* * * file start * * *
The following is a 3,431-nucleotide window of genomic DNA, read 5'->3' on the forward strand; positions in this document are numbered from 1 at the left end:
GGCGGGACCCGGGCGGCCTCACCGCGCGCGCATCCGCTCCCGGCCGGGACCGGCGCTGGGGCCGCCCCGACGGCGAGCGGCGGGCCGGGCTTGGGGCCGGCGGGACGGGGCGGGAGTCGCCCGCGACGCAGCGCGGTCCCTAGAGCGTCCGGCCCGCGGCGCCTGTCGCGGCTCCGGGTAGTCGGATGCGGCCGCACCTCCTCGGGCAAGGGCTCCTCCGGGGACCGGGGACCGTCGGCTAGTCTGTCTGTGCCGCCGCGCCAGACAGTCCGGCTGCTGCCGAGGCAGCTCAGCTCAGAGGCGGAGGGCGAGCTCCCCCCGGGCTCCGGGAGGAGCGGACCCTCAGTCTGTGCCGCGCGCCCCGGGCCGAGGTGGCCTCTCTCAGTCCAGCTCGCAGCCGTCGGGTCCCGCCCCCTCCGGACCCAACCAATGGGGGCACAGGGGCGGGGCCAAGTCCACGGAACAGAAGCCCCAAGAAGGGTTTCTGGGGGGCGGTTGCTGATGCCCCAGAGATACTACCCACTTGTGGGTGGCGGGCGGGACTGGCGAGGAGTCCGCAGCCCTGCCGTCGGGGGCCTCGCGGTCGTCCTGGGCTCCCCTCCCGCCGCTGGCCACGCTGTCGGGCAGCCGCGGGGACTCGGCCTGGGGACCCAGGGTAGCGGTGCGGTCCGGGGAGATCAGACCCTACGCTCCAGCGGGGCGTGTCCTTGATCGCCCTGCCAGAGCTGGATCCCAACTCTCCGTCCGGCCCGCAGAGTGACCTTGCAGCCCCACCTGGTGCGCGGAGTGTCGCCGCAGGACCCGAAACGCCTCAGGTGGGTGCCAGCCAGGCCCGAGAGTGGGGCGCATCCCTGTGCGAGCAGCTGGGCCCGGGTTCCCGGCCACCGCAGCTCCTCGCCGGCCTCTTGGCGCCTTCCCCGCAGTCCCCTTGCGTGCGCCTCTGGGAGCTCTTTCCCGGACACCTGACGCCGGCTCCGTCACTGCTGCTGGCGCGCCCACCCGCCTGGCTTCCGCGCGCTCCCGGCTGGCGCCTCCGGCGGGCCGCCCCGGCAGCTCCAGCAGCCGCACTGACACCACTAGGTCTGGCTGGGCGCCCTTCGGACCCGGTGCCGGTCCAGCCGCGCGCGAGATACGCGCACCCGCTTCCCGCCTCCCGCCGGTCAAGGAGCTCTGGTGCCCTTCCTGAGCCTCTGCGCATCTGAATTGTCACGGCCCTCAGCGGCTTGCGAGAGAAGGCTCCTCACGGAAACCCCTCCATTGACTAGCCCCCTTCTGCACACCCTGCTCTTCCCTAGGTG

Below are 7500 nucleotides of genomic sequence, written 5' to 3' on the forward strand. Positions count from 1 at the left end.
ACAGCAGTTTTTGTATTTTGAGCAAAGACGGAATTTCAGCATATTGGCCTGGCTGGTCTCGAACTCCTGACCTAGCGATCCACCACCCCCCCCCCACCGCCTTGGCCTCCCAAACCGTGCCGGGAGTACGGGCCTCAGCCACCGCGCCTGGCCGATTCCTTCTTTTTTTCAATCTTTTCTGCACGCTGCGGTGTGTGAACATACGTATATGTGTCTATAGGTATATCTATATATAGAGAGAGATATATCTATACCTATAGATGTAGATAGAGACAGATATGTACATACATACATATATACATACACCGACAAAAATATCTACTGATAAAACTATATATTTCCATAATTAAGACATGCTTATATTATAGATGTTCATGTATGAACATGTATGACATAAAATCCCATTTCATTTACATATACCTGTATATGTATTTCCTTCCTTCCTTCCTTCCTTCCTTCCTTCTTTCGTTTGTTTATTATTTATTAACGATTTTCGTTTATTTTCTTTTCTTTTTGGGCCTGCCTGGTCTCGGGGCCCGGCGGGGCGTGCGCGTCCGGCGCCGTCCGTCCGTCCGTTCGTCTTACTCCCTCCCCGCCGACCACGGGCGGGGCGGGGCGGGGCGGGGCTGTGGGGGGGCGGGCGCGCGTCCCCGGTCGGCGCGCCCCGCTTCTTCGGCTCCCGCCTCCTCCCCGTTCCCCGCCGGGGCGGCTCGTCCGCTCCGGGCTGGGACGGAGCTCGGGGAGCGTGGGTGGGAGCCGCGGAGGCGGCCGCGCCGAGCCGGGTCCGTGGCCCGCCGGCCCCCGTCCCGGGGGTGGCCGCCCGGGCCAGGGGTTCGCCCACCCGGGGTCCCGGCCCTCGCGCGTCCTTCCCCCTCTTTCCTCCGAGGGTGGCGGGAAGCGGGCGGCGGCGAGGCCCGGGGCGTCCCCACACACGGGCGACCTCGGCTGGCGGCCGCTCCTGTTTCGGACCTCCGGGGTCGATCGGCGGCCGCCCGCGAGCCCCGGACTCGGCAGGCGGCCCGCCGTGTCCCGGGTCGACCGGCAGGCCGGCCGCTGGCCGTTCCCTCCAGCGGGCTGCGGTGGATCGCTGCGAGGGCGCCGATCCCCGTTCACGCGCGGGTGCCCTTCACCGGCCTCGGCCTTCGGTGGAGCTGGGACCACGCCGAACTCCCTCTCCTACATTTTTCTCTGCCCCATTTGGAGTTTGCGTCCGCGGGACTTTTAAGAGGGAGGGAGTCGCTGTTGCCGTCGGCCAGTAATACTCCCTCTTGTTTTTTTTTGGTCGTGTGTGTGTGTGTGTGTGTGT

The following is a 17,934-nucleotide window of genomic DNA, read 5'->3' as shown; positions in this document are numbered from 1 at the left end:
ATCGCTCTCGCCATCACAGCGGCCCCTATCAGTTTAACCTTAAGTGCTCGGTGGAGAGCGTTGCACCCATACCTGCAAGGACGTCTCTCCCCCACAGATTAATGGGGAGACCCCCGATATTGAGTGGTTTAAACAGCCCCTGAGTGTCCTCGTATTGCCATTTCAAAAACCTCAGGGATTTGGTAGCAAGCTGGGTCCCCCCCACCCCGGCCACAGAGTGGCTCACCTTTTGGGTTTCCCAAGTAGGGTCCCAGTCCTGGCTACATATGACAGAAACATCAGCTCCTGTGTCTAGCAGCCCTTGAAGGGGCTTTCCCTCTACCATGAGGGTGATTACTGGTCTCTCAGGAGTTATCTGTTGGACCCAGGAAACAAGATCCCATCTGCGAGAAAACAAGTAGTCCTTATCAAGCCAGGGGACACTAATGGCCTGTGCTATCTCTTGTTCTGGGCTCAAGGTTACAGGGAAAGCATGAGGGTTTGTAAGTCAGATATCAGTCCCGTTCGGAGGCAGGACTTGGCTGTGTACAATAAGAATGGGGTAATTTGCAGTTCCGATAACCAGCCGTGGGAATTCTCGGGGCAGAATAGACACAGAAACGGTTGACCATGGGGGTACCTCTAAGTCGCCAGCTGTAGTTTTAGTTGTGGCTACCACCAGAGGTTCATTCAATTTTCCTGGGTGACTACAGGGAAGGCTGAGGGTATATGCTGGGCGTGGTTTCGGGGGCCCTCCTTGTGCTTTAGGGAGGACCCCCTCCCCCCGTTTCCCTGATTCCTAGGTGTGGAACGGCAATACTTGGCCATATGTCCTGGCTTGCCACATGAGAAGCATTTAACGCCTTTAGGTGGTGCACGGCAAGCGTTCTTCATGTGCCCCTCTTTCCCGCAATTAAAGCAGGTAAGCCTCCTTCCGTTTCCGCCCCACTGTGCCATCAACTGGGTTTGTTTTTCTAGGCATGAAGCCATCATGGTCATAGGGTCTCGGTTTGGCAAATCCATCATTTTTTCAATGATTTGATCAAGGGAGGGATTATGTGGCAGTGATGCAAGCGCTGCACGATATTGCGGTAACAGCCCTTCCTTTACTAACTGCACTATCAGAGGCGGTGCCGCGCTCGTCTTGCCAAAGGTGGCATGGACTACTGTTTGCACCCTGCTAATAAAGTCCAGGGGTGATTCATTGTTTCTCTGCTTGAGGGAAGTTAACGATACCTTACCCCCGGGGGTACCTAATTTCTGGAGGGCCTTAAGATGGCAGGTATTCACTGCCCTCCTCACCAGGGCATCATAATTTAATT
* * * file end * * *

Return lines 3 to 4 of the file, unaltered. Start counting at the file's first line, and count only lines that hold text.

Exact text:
Below are 7500 nucleotides of genomic sequence, written 5' to 3' on the forward strand. Positions count from 1 at the left end.
ACAGCAGTTTTTGTATTTTGAGCAAAGACGGAATTTCAGCATATTGGCCTGGCTGGTCTCGAACTCCTGACCTAGCGATCCACCACCCCCCCCCCACCGCCTTGGCCTCCCAAACCGTGCCGGGAGTACGGGCCTCAGCCACCGCGCCTGGCCGATTCCTTCTTTTTTTCAATCTTTTCTGCACGCTGCGGTGTGTGAACATACGTATATGTGTCTATAGGTATATCTATATATAGAGAGAGATATATCTATACCTATAGATGTAGATAGAGACAGATATGTACATACATACATATATACATACACCGACAAAAATATCTACTGATAAAACTATATATTTCCATAATTAAGACATGCTTATATTATAGATGTTCATGTATGAACATGTATGACATAAAATCCCATTTCATTTACATATACCTGTATATGTATTTCCTTCCTTCCTTCCTTCCTTCCTTCCTTCTTTCGTTTGTTTATTATTTATTAACGATTTTCGTTTATTTTCTTTTCTTTTTGGGCCTGCCTGGTCTCGGGGCCCGGCGGGGCGTGCGCGTCCGGCGCCGTCCGTCCGTCCGTTCGTCTTACTCCCTCCCCGCCGACCACGGGCGGGGCGGGGCGGGGCGGGGCTGTGGGGGGGCGGGCGCGCGTCCCCGGTCGGCGCGCCCCGCTTCTTCGGCTCCCGCCTCCTCCCCGTTCCCCGCCGGGGCGGCTCGTCCGCTCCGGGCTGGGACGGAGCTCGGGGAGCGTGGGTGGGAGCCGCGGAGGCGGCCGCGCCGAGCCGGGTCCGTGGCCCGCCGGCCCCCGTCCCGGGGGTGGCCGCCCGGGCCAGGGGTTCGCCCACCCGGGGTCCCGGCCCTCGCGCGTCCTTCCCCCTCTTTCCTCCGAGGGTGGCGGGAAGCGGGCGGCGGCGAGGCCCGGGGCGTCCCCACACACGGGCGACCTCGGCTGGCGGCCGCTCCTGTTTCGGACCTCCGGGGTCGATCGGCGGCCGCCCGCGAGCCCCGGACTCGGCAGGCGGCCCGCCGTGTCCCGGGTCGACCGGCAGGCCGGCCGCTGGCCGTTCCCTCCAGCGGGCTGCGGTGGATCGCTGCGAGGGCGCCGATCCCCGTTCACGCGCGGGTGCCCTTCACCGGCCTCGGCCTTCGGTGGAGCTGGGACCACGCCGAACTCCCTCTCCTACATTTTTCTCTGCCCCATTTGGAGTTTGCGTCCGCGGGACTTTTAAGAGGGAGGGAGTCGCTGTTGCCGTCGGCCAGTAATACTCCCTCTTGTTTTTTTTTGGTCGTGTGTGTGTGTGTGTGTGTGT